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BlackRock is such a large organisation, but a very nice company to work for. The culture (in the UK offices) is very collaborative and relatively laid-back, compared to many of the banks. The benefits they offer are reasonably competitive, plus they have an unlimited paid-time-off policy, which is almost unheard of in the industry.

People and Culture: During my time at BlackRock, I spent time networking and working with people in different teams, and what stuck out to me most was how friendly and willing to help people were. There was definitely a collaborative culture, and I don’t think I once hit anybody who said they were too busy to help me, or point me to the right person of place to find the information I needed. BlackRock helps to facilitate cross-team connections by arranging small group dinners and running other initiatives.

Training: The training resources are not the best. When you first join, there are a long series of videos and basic training courses that take a while to go through. They have a lot of video courses available, through an internal portal, but from the ones that I did, these were not of the highest quality or in particular detail, especially on the technology-side. It would be useful if they provided additional training credits for external courses.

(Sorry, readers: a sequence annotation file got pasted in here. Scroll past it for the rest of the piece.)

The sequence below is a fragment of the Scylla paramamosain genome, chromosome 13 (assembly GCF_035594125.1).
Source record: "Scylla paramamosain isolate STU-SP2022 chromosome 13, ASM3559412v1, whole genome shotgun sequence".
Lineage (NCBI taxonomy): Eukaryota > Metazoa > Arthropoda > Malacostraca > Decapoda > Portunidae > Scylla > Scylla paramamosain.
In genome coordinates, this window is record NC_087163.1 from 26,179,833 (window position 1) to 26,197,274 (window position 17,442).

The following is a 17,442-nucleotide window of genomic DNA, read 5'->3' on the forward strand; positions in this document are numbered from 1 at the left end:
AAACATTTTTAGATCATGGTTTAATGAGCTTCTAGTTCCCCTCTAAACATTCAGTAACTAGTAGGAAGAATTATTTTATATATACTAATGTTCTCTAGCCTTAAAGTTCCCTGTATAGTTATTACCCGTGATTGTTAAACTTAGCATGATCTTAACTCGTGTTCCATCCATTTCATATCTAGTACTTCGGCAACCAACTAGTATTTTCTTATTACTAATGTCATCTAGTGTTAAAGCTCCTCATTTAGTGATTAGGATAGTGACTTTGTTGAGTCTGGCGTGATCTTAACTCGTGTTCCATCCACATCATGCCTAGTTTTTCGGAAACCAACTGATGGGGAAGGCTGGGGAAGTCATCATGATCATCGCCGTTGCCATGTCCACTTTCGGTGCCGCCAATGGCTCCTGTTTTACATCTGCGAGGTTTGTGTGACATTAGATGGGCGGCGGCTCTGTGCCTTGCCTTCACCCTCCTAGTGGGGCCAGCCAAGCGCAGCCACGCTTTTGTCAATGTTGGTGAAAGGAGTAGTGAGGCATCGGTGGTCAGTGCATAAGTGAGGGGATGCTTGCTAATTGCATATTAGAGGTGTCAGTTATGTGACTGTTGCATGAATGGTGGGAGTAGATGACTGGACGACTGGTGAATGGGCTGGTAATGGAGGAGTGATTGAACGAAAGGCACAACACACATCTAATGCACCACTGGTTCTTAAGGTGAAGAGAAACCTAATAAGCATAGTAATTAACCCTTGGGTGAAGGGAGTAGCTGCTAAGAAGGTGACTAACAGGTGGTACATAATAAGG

Size: The size of the organisation can be a negative as well as a positive. Depending on your team, it can feel slightly contained, in terms of that you have a very niche area of work to cover. This is good for knowing particular products or processes in-depth, but limits the exposure to different areas of the business, and thus limits your learning curve to some extent. Additionally, it can be very slow-moving, especially in terms of updating internal libraries and technology to cater for new business demands, which can be frustrating. BlackRock has build a huge collection of resources internally, both on how their systems function under the skin, as well as libraries and helper software.

Compensation and Benefits: Compensation is roughly in line with the market, with a reasonable pension contribution scheme and health insurance covered. They have a program with discounts at various places, and a bonus scheme, though it is not transparent how this is calculated.

Hours: Compared to banks, the hours and workload was low, particularly in my division. Other divisions worked for longer hours, but generally nobody stayed in the office after 7pm, my division probably an hour earlier.

Progression and Internal Mobility: Internal mobility is extremely good. The firm are particularly keen on filling roles with existing employees, and have an internal job portal where roles are posted before they are published externally. Even across divisions, jumps are common and well supported by the firm.

Unlimited PTO: This is a very good policy they have in place. Some people disliked the idea, on the basis that not having a set number of days of holiday might encourage people to take less, but BlackRock encourage taking time off, even asking employees to take at least 2 weeks off during summer. Although technically there must be some internal limit, I have not heard of anyone actually hitting it. Time off has to be approved by your manager before taking it anyway, and you need to ensure your duties are covered by someone else while you are away.
Investments - Quant Investing - Summer Intern
BlackRock’s HireVue is standard for everyone each year, regardless of division you are applying to. The two questions are were:
- Why are you applying to BlackRock?